Engine Trouble Engine Dies when riding sometimes

Discussion in '2-Stroke Engines' started by foosh, Jan 15, 2014.

  1. foosh

    foosh New Member

    I recently bought my ebay kit and assembled it. It worked great, I've rode it a little over 100 miles now and it has worked fine until today. While riding, my bike just shuts off slowly, like its not getting fuel but I have enough fuel (its getting to the carb too). If I clutch it in while it is dying and rev the gas, it revs normally and has no issues and does not die. However if I just gas it more when its dying the bike loses spark like I do not hear the gas igniting or anything.

    I upgraded the spark plug with another NGK that everyone uses, forgot the model. Bike is stock

    When it dies and I gas it more, it seems like the gas stop igniting and as if I am not giving it throttle. If it dies and I start it again, It will ride for like 10 seconds then die again. Its a cycle

  2. jaguar

    jaguar Well-Known Member

    I suspect trash in the float bowl getting in the jet.
    flush your float bowl and tank and buy a good fuel filter.
  3. foosh

    foosh New Member

    @Jaguar thanks for the reply. When I installed the items in the bike I flushed the fuel tank with some water and nothing seemed to have came out. Is it possible for the float bowl to get that contaminated after just 100 miles? The bike rides great, but sometimes it just dies when I'm riding, the engine is running but no fuel is being burnt as the momentum keeps it running but I find it weird when I clutch it in then it doesn't die.
  4. crassius

    crassius Well-Known Member

    you could have paint coming out of the tank now, or flakes coming from the inside of your fuel line , or rubber pieces out of your petcock, or a lot of things - it won't hurt to open the carb & clean it
  5. foosh

    foosh New Member

    Well that sucks, I'll clean the tank tomorrow and probably get a new fuel line. Any chance this damaged my engine?
  6. foosh

    foosh New Member

  7. jaguar

    jaguar Well-Known Member

    the heavier the engine load, the richer the mixture needs to be. That is why the lean mixture seemed OK when you pulled the clutch in and removed all engine load.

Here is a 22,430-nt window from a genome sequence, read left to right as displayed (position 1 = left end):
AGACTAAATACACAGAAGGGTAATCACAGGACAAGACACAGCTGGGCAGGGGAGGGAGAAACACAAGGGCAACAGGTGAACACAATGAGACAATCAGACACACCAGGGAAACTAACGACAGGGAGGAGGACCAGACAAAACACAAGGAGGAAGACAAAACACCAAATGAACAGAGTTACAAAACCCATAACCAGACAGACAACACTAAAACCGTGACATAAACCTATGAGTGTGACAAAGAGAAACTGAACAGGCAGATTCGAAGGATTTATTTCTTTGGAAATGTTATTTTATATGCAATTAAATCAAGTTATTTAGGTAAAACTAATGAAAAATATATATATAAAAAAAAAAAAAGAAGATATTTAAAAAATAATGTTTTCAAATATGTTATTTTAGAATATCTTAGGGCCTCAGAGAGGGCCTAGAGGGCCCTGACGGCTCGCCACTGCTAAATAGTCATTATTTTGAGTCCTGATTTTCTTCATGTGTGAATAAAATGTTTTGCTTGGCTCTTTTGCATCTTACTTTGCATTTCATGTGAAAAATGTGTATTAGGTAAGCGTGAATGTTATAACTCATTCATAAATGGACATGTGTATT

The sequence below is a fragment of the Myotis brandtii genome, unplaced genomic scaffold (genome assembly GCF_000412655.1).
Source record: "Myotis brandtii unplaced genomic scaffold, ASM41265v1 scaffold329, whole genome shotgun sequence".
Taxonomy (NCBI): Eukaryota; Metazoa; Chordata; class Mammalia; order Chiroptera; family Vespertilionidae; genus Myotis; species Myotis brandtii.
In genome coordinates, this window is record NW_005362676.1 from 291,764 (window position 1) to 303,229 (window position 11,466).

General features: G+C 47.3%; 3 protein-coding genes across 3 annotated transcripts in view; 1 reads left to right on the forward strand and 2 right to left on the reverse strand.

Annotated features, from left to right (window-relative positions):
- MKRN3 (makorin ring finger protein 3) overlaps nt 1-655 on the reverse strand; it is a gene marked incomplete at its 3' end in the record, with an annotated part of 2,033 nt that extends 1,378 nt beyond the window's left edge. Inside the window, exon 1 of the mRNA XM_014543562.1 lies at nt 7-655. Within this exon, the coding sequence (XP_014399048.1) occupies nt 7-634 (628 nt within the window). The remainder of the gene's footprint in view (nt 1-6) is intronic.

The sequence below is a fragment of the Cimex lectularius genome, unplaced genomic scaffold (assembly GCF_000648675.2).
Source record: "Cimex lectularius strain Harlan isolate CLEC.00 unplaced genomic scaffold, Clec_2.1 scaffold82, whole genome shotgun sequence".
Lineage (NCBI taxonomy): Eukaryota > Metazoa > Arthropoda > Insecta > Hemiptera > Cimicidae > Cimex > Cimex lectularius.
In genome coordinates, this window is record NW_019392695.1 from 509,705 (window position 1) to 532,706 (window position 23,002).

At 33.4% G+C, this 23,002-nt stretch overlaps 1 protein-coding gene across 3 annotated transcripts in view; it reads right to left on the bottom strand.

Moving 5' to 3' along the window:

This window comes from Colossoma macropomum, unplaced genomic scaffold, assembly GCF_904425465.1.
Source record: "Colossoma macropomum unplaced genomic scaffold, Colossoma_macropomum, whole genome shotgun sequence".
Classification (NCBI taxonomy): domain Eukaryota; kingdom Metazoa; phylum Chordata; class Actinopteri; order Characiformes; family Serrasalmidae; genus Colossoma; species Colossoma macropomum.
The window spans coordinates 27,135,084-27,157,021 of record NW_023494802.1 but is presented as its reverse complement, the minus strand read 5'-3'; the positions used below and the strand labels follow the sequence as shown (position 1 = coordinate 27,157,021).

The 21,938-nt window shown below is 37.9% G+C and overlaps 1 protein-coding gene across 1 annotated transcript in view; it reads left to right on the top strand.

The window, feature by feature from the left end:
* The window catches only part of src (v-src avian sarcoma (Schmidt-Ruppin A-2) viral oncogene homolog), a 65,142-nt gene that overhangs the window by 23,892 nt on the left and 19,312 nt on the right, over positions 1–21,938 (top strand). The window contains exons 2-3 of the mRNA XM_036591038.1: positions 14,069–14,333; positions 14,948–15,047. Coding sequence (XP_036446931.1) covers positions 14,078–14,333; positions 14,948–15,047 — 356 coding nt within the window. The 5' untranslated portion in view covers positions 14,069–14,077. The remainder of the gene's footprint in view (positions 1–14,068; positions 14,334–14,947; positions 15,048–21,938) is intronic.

8. HeadSmess

    HeadSmess Well-Known Member

    ditto that.

    drain the bowl, might have some water you failed to remove from the tank. always rinse water out with alcohol or acetone...twice!

    or the crank seals are going, if any of the above doesnt ring true on inspection. at 100miles, thats just down to lousy installation at the factory, if so.

    simple check is pop the covers...oil behind the magneto and or small pinion gear is leaky seals.

    do you check fuel in the bowl IMMEDIATELY after it dies? try removing fuel line, watch the flow. it should remain consistent, otherwise the cap is playing silly buggers with you...
  9. Donavan321

    Donavan321 Member

    Sounds like the carb is the culprit in this case, also make sure your wiring is correct and everything is secure, a bad connection can give you POOR spark. The carbs are very simple, spray carb cleaner through the jets and stuff to flush all of that out, also if your tank has a filter that screws into the fuel valve/petcock TRASH it, those are junk and they collect crap and it blocks up your fuel system. Run a good inline filter though. One time I had a craburetor that ran good, but wasn't always reliable, I ordered a replacement carb(same exact one) and the engine ran EVEN worse! (brand new, pulled apart, everything was shiny) but it ran like crap, like it was made wrong from the factory or something. Also try running the bike with the gas cap OFF of the tank, if it runs fine, drill some small holes in the cap. Often, the gas caps don't ventilate adequately. Run a hotter plug in colder weather and a cooler plug in warmer weather(that's my policy anyway). Also one more thing! Make sure that the clamp that holds the carb on the intake manifold is TIGHT, I actually get rid of that clamp and use a small hose clamp, and reef on it with the screwdriver, and then a wrench! OH boy, it works wonders!
  10. The most common problems with gas bikes is that no one understands the spark properly.the spark can only happen when the engine and the engine control are mounted properly if your engine control and your engine aren't mounted properly with a proper ground the bike will just die out mid-ride always check to ensure your motor is in constant contact with the frame oil burnoff and dirt deposit on the frame regularly also try not to wash your bike as we all know rust kills bikes hope this works for you it worked for me
  11. jaguar

    jaguar Well-Known Member

    I think most riders aren't even aware that the ground path (return path) for the spark is the metal-to-metal contact of the four screws on the metal frame of the stator coil. At the factory they don't do a good job of cleaning off those contact areas for good electrical conduction. So if there is some connection there electrically then there is some resistance which diminishes the spark strength. If there is no connection there electrically then it prevents spark from happening. With "some connection" as time goes on it gets rusty which gradually increases the resistance till the resistance is too great to allow spark. Use sandpaper or your rotary tool to clean off those areas so the heads of the screws get really good metal to metal contact.